From: Portrait and Biographical record of Rockland and Orange Counties,
By: Chapman Publishing Company
the fifth President of the United States, was born in Westmoreland County, Va., April 28, 1758. His early life
was passed at the place of his nativity. His ancestors had for many years resided in the province in which he was
born. When he was seventeen years old, and in process of completing his education at William and Mary College,
the Colonial Congress, assembled at Philadelphia to deliberate upon the unjust and manifold oppressions of Great
Britain, declared the separation of the Colonies, and promulgated the Declaration of Independence. Had he been
born ten years before, it is highly probable that he would have been one of the signers of that celebrated instrument.
At this time he left school and enlisted among the patriots.
He joined the army when everything looked hopeless and gloomy. The number of deserters increased from day to day.
The invading armies came pouring in, and the Tories not only favored the cause of the mother country, but disheartened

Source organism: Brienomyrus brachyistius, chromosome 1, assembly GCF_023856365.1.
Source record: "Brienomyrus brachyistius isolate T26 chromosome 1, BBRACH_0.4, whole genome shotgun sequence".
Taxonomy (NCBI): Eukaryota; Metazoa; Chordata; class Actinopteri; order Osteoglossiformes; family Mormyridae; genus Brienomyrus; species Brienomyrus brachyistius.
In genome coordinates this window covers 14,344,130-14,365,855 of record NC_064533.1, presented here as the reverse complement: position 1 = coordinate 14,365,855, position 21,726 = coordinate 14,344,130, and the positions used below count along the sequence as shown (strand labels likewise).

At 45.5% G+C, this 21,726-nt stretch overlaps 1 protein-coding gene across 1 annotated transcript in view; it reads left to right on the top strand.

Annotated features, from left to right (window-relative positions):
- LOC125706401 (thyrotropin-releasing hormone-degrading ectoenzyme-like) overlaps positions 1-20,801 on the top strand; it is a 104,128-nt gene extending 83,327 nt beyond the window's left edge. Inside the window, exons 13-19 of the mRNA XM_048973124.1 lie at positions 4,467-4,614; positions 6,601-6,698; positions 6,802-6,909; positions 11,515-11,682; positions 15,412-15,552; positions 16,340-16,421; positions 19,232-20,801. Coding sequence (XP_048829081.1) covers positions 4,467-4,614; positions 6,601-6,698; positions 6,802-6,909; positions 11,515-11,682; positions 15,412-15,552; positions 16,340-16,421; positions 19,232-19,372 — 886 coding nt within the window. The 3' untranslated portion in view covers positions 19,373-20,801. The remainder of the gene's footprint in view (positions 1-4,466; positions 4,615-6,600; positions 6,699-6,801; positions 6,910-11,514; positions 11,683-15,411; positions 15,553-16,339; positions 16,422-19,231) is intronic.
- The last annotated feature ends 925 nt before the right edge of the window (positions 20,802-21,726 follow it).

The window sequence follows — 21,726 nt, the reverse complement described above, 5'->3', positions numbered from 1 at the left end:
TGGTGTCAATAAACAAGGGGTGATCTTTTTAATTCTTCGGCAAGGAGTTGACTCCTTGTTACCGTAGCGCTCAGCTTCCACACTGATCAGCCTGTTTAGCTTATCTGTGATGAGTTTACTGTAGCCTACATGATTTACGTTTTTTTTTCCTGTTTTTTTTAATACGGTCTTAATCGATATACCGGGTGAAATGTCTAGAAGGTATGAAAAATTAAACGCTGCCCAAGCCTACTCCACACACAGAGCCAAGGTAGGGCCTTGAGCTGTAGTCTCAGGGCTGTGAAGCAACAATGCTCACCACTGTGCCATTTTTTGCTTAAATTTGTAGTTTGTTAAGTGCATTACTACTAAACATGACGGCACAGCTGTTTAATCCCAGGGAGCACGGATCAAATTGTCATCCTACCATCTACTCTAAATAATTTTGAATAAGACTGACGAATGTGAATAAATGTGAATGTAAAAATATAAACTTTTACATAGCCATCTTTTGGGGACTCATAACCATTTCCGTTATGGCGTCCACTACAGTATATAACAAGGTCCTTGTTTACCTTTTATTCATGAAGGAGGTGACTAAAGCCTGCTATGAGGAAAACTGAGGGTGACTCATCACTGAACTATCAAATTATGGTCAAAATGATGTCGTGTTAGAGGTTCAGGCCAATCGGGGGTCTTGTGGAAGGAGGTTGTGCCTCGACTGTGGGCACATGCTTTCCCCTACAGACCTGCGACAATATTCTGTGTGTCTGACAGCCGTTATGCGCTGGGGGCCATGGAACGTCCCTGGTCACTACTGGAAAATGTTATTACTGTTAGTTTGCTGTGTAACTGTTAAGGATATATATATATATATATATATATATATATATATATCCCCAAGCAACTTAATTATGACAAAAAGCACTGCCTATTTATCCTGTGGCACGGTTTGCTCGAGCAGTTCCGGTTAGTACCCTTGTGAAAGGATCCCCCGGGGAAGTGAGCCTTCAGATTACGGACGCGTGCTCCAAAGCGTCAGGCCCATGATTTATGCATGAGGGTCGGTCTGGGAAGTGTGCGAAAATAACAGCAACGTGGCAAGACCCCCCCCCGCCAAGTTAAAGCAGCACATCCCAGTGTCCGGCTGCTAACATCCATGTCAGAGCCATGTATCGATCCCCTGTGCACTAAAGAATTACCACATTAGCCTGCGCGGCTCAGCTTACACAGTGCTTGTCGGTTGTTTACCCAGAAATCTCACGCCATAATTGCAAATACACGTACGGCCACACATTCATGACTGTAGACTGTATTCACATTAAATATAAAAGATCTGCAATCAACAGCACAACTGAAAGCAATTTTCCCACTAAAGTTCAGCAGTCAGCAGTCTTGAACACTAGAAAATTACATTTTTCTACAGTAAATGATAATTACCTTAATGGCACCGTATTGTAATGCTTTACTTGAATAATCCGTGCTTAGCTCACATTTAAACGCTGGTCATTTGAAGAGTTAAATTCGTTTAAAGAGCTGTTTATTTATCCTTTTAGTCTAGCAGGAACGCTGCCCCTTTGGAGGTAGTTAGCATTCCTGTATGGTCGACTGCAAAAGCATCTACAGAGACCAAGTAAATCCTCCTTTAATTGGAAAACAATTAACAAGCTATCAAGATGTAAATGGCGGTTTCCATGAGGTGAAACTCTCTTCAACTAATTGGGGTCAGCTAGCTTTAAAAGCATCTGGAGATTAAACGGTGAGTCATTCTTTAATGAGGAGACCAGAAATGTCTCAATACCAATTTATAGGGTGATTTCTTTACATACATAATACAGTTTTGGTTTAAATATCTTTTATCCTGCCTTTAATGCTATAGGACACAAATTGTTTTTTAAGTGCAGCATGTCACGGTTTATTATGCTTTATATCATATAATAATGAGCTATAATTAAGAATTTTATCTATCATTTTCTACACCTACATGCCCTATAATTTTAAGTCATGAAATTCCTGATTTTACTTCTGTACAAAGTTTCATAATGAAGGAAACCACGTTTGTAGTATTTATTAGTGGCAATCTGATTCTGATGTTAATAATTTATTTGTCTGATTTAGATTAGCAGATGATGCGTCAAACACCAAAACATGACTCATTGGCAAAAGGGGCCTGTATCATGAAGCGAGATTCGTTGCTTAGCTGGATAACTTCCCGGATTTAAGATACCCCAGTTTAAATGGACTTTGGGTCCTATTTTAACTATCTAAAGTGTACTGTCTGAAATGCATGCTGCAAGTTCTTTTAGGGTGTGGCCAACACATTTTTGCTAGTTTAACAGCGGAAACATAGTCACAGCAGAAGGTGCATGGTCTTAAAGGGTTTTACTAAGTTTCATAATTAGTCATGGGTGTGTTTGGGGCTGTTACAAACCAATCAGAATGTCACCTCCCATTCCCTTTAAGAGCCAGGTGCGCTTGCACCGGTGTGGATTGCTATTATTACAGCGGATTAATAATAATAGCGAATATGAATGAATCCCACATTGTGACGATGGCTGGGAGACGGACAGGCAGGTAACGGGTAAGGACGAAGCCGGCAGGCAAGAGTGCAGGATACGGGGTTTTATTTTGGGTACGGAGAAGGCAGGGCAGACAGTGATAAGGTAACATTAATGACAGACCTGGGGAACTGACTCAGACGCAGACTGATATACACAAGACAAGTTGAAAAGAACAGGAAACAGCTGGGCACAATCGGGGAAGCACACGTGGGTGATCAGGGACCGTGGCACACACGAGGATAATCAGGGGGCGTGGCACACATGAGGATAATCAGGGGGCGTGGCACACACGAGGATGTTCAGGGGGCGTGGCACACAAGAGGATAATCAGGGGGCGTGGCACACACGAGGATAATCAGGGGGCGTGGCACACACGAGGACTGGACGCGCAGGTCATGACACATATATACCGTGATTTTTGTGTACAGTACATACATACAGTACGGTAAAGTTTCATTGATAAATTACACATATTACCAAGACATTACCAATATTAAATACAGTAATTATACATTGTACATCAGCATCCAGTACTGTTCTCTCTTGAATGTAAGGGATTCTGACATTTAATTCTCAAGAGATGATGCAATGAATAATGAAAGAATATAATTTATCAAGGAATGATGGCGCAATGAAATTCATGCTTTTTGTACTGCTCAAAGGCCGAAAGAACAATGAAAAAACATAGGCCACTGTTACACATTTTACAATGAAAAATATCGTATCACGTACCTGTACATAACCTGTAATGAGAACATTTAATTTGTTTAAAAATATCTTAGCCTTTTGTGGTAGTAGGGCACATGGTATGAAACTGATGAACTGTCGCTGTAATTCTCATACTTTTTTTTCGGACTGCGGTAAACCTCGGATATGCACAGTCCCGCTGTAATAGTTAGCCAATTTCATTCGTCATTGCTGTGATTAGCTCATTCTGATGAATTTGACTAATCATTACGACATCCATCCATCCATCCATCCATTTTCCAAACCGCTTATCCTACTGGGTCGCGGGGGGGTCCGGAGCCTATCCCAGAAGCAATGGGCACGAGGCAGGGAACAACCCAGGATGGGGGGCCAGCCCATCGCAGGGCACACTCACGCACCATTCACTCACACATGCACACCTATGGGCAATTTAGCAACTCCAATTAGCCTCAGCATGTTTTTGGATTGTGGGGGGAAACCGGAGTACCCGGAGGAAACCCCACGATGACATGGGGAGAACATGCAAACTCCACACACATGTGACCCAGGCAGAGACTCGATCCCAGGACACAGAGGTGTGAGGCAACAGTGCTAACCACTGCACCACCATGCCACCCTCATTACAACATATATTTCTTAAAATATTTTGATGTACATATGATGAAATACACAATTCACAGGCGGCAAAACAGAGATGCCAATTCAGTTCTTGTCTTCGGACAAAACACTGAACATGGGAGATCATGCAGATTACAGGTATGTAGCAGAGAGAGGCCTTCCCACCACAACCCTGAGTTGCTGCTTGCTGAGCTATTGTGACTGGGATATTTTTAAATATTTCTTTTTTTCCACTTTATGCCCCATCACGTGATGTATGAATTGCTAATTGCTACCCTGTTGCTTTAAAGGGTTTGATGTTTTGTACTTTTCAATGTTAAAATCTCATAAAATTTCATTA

the new recruits, who were sufficiently terrified at the prospect of contending with an enemy whom they had been
taught to deem invincible. To such brave spirits as James Monroe, who went right onward undismayed through difficulty
and danger, the United States owe their political emancipation. The young cadet joined the ranks and espoused the
cause of his injured country, with a firm determination to live or die in her strife for liberty. Firmly, yet sadly,
he shared in the melancholy retreat from Harlem Heights and White Plains, and accompanied the dispirited army as